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Asara B’Tevet is one of the days on which Am Yisrael mourns the destruction of both

Batei HaMikdash. In addition, many observant Jews consider it a day of mourning for all the major tragedies that have befallen Klal Yisrael throughout history – especially the Holocaust.


This upcoming tenth of Tevet, marks the fifth yahrzeit of Dr. Zvi Faier zl, a Torah and physics scholar and writer. Dr. Faier experienced the travails of the Holocaust as a young child in Poland. Thus, it seems most fitting to present at this time, the anniversary of his passing, a poem and a small sketch that he wrote describing one of his family’s many ordeals during that tragic time.

After the war, Dr. Faier’s family immigrated to Montreal, Canada. He earned a Ph.D in theoretical physics, and taught at the university level.

In 1973, Dr. Faier, together with his wife and children, made aliyah to Israel where he received rabbinical ordination. In 1979 he published his first original work, Burnt Offering: A Return to the Physical and Intellectual Jerusalem, co-authored with physicist Dr. Haim Sokolik.

Dr. Faier passed away in 2009, leaving two manuscripts. The first, A Day is a Thousand Years: Human Destiny and the Jewish People, was published posthumously in 2012. It can be purchased on and through Barnes & Noble. The second, Movements in a Dance: Ways of Knowing, will be available for purchase within the next few months.


The Obsession

Mother ignored what father in his obsession was saying: “My heart tells me it will be very bad here. We must leave at once. Let us cross the border today!”

Hrubieszow, the Polish town where he had been born and lived, was merely a few kilometers from the Russian border. For some reason during that period in 1939, there was unobstructed passage over the border.

“What has come over him?” mother thought. “Here we are, with four little children at home, safe. There is the store. There is the rest of the family – his brother Avraham, his sister Shifra, friends, neighbors. Life goes on as usual. How can we uproot ourselves? Why uproot ourselves and go into the unknown!”

She said this to him again and again, arguing passionately. But father only grew more alarmed. “Let us leave at once! I cannot explain it. I cannot deny what my heart tells me. I cannot stay here any longer – not even one more day!”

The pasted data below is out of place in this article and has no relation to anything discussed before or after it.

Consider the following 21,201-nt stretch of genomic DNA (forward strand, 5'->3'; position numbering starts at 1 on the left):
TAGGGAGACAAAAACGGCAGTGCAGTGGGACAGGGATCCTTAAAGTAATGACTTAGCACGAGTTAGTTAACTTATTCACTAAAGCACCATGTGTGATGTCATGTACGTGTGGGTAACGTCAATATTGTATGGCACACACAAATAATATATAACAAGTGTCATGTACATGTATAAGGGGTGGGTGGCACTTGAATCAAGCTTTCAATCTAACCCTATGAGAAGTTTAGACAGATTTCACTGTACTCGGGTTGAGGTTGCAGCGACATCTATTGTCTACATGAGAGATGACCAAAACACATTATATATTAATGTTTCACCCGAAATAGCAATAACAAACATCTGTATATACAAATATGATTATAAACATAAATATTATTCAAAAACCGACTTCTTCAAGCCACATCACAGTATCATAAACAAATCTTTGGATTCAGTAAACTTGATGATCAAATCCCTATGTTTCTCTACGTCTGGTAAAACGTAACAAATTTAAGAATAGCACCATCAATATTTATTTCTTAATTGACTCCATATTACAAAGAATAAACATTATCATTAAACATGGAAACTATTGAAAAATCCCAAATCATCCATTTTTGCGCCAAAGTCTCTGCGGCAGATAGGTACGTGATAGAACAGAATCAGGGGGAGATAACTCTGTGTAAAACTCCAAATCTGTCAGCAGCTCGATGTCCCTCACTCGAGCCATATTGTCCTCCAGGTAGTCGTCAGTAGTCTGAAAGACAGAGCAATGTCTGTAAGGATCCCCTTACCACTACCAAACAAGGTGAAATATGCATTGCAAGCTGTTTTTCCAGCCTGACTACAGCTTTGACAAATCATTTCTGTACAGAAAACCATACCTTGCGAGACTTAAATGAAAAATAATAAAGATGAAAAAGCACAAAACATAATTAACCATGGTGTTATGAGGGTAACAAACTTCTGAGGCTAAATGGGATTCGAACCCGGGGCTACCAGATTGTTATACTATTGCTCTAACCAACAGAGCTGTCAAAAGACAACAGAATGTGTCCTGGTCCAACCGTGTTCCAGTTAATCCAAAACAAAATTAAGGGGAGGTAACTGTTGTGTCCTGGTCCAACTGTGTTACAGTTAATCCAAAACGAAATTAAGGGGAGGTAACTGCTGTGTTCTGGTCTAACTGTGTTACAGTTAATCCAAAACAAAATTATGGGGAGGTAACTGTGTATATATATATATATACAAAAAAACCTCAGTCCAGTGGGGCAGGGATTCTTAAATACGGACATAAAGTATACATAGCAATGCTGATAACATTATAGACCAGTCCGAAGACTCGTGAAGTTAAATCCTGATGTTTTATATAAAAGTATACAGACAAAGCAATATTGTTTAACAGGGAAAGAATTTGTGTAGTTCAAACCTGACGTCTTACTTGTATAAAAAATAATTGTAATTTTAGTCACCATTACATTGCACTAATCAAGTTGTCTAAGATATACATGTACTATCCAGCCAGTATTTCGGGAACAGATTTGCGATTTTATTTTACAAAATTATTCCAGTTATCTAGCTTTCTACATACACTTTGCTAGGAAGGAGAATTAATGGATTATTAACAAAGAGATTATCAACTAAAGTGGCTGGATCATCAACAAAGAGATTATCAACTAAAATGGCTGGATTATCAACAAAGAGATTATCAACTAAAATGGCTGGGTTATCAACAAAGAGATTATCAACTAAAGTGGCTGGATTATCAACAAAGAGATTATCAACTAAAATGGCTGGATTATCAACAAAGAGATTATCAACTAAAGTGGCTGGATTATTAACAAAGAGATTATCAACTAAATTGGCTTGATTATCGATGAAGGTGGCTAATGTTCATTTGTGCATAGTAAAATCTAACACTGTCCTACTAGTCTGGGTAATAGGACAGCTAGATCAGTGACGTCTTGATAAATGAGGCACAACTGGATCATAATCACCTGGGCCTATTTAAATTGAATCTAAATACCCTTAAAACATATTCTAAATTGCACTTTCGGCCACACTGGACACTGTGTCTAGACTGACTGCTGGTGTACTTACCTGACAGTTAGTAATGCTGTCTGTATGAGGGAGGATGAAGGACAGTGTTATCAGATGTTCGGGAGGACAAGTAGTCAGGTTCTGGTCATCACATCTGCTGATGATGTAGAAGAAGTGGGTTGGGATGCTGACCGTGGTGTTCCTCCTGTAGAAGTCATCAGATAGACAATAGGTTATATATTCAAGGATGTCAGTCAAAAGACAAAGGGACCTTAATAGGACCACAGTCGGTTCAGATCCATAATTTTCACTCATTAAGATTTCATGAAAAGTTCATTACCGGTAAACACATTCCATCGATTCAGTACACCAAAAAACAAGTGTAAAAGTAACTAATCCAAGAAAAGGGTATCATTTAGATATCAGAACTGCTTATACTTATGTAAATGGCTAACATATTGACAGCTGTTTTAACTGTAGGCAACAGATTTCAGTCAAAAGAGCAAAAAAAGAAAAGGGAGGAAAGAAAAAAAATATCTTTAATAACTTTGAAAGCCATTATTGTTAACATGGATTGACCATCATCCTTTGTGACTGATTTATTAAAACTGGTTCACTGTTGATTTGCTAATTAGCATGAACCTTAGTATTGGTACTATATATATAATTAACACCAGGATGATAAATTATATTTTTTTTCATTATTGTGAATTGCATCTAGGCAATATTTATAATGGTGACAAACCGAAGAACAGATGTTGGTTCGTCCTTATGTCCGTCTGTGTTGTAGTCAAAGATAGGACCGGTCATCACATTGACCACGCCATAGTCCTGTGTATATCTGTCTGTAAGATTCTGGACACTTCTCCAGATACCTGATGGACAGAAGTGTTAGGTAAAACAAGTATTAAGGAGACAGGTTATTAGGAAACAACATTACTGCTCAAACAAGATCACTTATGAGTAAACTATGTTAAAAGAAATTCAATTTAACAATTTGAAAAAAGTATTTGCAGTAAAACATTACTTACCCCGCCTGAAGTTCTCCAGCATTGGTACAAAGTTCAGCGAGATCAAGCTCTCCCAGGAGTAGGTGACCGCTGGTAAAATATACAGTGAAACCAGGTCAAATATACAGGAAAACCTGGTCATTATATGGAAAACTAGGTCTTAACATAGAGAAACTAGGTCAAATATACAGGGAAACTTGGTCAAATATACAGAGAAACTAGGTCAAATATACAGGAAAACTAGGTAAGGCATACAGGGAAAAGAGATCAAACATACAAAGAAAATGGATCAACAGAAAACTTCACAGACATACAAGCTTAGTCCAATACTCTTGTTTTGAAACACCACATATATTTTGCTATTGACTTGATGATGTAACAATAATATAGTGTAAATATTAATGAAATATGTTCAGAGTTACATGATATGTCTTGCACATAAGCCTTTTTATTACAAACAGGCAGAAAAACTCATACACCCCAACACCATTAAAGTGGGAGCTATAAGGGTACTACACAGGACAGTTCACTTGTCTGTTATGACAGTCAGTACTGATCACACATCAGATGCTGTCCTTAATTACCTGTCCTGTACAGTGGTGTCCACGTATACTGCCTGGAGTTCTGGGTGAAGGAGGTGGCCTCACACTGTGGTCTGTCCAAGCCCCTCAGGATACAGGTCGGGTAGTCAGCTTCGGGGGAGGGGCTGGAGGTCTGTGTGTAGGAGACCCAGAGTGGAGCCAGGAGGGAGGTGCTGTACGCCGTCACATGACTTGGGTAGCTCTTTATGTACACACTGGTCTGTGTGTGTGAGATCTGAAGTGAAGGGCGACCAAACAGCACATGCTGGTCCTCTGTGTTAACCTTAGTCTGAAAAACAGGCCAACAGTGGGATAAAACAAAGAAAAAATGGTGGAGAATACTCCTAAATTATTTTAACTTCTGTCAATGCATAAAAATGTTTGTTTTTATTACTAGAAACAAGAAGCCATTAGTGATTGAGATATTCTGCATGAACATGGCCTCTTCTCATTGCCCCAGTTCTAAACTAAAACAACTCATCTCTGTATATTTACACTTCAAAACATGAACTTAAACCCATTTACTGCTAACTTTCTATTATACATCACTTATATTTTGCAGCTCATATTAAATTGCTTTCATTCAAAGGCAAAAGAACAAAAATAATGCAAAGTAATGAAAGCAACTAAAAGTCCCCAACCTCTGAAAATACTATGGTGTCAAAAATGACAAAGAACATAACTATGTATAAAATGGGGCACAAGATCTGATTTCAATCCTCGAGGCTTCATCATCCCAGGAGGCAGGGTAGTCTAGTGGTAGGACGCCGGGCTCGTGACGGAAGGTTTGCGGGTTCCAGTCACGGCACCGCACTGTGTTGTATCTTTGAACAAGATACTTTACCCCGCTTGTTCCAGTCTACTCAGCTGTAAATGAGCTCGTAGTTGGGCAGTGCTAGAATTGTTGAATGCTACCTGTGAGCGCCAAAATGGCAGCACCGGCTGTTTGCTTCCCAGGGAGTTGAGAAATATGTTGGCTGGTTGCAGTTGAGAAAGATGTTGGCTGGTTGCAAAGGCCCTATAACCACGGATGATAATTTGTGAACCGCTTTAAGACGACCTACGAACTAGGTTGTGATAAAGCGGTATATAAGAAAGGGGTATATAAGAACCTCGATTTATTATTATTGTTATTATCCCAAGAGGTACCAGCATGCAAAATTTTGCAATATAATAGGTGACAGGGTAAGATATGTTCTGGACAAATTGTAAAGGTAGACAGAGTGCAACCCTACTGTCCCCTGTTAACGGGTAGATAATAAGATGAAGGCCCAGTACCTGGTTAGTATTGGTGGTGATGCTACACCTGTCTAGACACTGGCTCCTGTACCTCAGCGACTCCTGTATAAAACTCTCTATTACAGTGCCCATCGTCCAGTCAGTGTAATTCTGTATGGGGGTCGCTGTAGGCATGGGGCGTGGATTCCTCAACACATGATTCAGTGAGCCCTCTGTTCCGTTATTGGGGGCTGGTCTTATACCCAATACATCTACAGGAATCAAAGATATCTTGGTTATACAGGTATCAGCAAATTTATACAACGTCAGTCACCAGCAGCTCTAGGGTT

One morning he hired a horse-drawn wagon and crossed the border alone.

A few days later the wagon driver came to mother with a message; he was to bring us all to father.

Mother dismissed him. A week later he came again, and again she dismissed him.

Then father came. The next day, we walked after the wagon for a while, then followed father’s back with our eyes until he disappeared. Mother was with us.

This scene was repeated a number of times. Father came, stayed overnight, then headed back in the direction of Russia. Mother’s pleas did not help. Father insisted that we all join him; soon it would be too late.

Then it happened. One cold and wet night I felt myself lifted high and handed to someone inside a covered truck. Mother and the others followed, together with various household goods and part of the stock from the hardware store that had been in the family for a number of generations.

The hand of God had intervened. Father had intercepted this truck that originally was commissioned to transport a family from Lodz across the Polish border into Russia. For this family, however, it had already become too late. Now the owner of the empty vehicle was fleeing east, and readily agreed to take us across the border.

Walking through Auschwitz


Walking through Auschwitz.

Walking through Auschwitz, counting
the millions of six-pointed patches
(the six so suddenly prophetic)
I see two empty flasks lying in the grass
side by side weeping.

Two empty flasks that once held oil
for anointing the brow of kings in Judea.

More than empty.
Empty of time and empty of space.

I join in their weeping.

I walk on, stepping through ashes
searching in empty flasks
marked “Zyklon B.”

I step to the past
past empty nations
counting generations
empty of God.

Opening ancient memories.

And in every age I see
two empty flasks that once held oil
for anointing the brow of kings in Judea weeping.

I step to the future.
Behold! – the weeping has ceased.
The flasks are full again.
Full to overflowing
With each other’s tears.

I reach for my harp at midnight
And strum to His Holy Name.
And I alone weep.


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Naomi Klass Mauer is the co-publisher of The Jewish Press.